The use of community oriented idea management systems has emerged as the primary means of managing useful ideas from customers, employees, competitors, and any other networked member. Where is this leading? Have a look at these attempts to deal with idea management by organizations:
Starbucks uses this: “We know you’ve got ideas – big ideas, little ideas, maybe even totally revolutionary ideas – and we want to hear them all.”
BMW’s Virtual Innovation Agency uses a context setting mechanism to attract ideas. “If you have innovative solutions for our complex challenges, then you are on the right road with us.”
Dell uses IdeaStorm to elicit ideas from the public. “Where your ideas reign.”
SalesForce.com has Idea Exchange and uses it to obtain ideas and allow customers to interact with other customers’ ideas.
Cisco has their Human Network initiative; “When technology meets humanity on the human network, the way we work changes. The way we live changes. Everything changes.” For me this is the move towards the Human Mash-up.
Lego has “Creator” where members of the public can ask questions, design their own units and upload digital design ideas. It is a window into the design world of Lego.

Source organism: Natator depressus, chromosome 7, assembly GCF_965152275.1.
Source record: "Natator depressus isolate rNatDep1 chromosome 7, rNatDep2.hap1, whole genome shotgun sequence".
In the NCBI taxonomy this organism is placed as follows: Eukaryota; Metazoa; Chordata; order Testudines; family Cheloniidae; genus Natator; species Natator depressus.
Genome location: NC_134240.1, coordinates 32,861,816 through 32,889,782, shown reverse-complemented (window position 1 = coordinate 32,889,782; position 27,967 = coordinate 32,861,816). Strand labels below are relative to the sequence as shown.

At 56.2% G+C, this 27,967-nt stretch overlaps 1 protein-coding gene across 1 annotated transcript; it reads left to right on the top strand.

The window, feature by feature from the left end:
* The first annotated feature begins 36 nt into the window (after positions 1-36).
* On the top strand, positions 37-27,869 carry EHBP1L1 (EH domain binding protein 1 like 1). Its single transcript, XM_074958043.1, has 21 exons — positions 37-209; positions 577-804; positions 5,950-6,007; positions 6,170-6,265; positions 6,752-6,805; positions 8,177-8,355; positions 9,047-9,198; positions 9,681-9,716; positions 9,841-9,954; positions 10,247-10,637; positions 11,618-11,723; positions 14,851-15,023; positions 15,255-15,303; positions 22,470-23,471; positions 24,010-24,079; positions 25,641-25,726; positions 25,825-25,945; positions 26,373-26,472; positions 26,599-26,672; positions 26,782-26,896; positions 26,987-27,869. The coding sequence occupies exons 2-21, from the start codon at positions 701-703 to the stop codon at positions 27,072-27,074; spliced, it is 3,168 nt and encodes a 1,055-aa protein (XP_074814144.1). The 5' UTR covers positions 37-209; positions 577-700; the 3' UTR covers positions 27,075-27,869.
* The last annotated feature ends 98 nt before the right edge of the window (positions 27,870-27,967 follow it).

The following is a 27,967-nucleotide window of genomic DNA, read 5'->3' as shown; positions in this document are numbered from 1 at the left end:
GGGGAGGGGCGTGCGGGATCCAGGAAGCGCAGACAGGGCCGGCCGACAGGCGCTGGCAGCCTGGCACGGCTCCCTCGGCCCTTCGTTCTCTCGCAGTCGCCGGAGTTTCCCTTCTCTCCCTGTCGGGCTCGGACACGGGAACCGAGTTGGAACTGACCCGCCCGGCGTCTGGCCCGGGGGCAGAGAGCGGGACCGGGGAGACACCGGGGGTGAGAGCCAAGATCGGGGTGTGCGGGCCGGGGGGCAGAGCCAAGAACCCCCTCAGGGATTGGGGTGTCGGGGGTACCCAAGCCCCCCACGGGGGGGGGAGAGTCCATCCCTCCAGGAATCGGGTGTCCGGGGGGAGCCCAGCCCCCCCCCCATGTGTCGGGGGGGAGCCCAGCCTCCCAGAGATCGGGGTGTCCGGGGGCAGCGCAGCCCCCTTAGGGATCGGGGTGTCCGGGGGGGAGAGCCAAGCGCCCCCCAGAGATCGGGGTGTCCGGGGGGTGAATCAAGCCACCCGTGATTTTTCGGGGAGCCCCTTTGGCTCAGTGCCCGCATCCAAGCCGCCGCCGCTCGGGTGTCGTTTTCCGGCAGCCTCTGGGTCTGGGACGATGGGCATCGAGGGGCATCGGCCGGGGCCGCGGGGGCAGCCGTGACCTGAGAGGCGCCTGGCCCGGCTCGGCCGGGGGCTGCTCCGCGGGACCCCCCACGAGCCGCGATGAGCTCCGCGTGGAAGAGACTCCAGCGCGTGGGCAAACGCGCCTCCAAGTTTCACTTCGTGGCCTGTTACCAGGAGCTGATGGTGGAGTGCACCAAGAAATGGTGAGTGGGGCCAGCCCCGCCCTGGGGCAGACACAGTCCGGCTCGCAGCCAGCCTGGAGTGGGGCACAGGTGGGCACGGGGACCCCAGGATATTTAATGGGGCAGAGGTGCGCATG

Apple also has a number of approaches, but the Learning Interchange stands out as a great community based initiative. Ideas collected during teaching (well before and after is also needed) can result in great new products, business ideas and a number of other positive side effects.
Idea based Wiki’s are also emerging. IdeasGrande is a project to get creatives and practitioners from the advertising and marketing industry to share ideas through an unstructured wiki.
Internally oriented idea management systems (in contrast to the examples above) are challenged as they try to capture many different dimensions in getting new thoughts, concepts, proposed opportunities, etc into the every discourse of business execution. There are a number of companies selling these types of technologies; but most implementations are challenged. Some key issues with traditional Idea Management Systems:
1. It becomes an administration nightmare. The more enthusiastic the organization the bigger the problem. Hundreds of ideas and only a few people to check, review, approve and re-direct ideas.
2. Volumes of ideas that have nothing to do with the business or its current challenges.
3. Dependence on specifically skilled people and a review process that is overly controlling.
4. Little- or no- follow-through on ideas to the individuals that participated in capturing ideas; resulting in damaging any further idea generation campaigns.
So, if these are some of the problems experienced inside organizations, how successful are idea management systems that include a wider and more diverse community.